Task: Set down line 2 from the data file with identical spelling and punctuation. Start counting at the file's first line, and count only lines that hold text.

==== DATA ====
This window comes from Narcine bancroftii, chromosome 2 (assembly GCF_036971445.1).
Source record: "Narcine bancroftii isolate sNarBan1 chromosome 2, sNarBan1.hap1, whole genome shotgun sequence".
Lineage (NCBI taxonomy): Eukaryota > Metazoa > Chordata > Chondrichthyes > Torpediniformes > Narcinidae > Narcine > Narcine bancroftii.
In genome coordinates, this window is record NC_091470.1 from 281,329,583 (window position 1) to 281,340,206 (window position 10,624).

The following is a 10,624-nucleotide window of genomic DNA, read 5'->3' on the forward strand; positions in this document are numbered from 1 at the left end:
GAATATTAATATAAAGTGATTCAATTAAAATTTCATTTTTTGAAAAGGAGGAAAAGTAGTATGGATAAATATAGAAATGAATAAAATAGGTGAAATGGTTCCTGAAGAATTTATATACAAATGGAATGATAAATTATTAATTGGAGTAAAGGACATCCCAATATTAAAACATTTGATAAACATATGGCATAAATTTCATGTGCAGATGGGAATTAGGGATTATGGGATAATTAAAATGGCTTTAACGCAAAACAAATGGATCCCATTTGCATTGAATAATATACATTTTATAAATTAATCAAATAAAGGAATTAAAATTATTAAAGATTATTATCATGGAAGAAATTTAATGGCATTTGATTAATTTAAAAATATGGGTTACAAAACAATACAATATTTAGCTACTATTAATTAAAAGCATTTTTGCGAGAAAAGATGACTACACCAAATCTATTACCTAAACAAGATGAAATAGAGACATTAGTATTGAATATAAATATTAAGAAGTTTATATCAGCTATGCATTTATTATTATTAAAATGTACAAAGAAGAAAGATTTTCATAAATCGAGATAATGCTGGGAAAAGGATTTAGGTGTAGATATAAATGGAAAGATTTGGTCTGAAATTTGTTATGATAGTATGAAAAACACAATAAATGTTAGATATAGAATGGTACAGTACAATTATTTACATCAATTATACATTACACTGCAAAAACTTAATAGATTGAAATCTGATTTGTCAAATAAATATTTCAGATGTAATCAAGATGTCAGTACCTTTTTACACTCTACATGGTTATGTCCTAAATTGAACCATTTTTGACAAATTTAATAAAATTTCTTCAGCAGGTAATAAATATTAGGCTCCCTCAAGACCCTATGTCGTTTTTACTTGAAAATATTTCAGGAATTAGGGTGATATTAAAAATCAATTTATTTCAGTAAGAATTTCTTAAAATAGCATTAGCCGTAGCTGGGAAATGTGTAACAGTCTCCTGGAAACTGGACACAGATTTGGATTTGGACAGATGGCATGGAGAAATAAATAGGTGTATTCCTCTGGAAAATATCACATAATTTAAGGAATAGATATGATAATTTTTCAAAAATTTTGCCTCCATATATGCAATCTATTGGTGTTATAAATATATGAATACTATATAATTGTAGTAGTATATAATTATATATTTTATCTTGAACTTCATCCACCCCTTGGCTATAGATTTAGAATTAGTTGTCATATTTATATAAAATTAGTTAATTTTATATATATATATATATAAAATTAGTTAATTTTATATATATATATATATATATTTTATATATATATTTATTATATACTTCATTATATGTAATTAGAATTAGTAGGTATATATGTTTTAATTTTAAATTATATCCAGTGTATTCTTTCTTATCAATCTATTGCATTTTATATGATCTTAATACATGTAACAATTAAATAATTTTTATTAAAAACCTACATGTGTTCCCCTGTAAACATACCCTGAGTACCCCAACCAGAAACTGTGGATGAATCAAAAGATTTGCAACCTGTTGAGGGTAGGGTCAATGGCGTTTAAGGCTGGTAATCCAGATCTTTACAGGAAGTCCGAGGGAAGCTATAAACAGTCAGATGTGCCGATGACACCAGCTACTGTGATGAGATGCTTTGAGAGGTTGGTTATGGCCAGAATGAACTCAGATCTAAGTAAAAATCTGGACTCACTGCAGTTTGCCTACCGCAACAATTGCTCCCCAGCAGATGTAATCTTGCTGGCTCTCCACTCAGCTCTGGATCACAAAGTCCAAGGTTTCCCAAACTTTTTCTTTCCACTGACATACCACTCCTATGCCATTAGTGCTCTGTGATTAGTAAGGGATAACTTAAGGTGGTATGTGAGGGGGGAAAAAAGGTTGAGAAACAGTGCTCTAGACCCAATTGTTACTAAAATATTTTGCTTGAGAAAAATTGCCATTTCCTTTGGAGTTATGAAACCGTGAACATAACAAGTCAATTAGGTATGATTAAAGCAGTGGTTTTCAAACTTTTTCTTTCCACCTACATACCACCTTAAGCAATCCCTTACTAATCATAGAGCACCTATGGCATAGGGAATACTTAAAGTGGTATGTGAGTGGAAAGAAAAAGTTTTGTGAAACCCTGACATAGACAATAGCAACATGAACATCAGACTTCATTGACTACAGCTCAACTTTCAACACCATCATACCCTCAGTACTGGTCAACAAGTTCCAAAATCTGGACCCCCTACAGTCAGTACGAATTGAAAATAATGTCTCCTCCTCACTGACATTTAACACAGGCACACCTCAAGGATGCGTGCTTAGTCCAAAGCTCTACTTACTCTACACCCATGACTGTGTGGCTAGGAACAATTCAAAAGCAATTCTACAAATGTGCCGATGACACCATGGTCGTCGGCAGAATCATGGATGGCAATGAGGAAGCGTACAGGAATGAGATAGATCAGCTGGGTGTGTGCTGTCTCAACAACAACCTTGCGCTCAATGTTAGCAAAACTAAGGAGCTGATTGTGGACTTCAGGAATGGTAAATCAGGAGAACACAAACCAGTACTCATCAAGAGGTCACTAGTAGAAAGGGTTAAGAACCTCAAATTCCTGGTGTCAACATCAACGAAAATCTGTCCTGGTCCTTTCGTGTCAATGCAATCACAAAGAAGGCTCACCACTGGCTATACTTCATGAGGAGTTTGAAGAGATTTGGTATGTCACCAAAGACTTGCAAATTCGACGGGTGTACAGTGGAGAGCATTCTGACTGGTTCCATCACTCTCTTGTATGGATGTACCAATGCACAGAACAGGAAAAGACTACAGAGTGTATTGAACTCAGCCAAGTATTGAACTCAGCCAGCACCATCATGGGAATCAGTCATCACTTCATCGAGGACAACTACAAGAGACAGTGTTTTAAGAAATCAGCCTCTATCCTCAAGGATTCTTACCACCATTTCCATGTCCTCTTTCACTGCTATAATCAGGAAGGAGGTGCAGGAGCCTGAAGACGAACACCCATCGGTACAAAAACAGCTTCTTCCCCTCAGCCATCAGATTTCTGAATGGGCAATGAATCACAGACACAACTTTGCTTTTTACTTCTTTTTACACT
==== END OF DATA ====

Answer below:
Source record: "Narcine bancroftii isolate sNarBan1 chromosome 2, sNarBan1.hap1, whole genome shotgun sequence".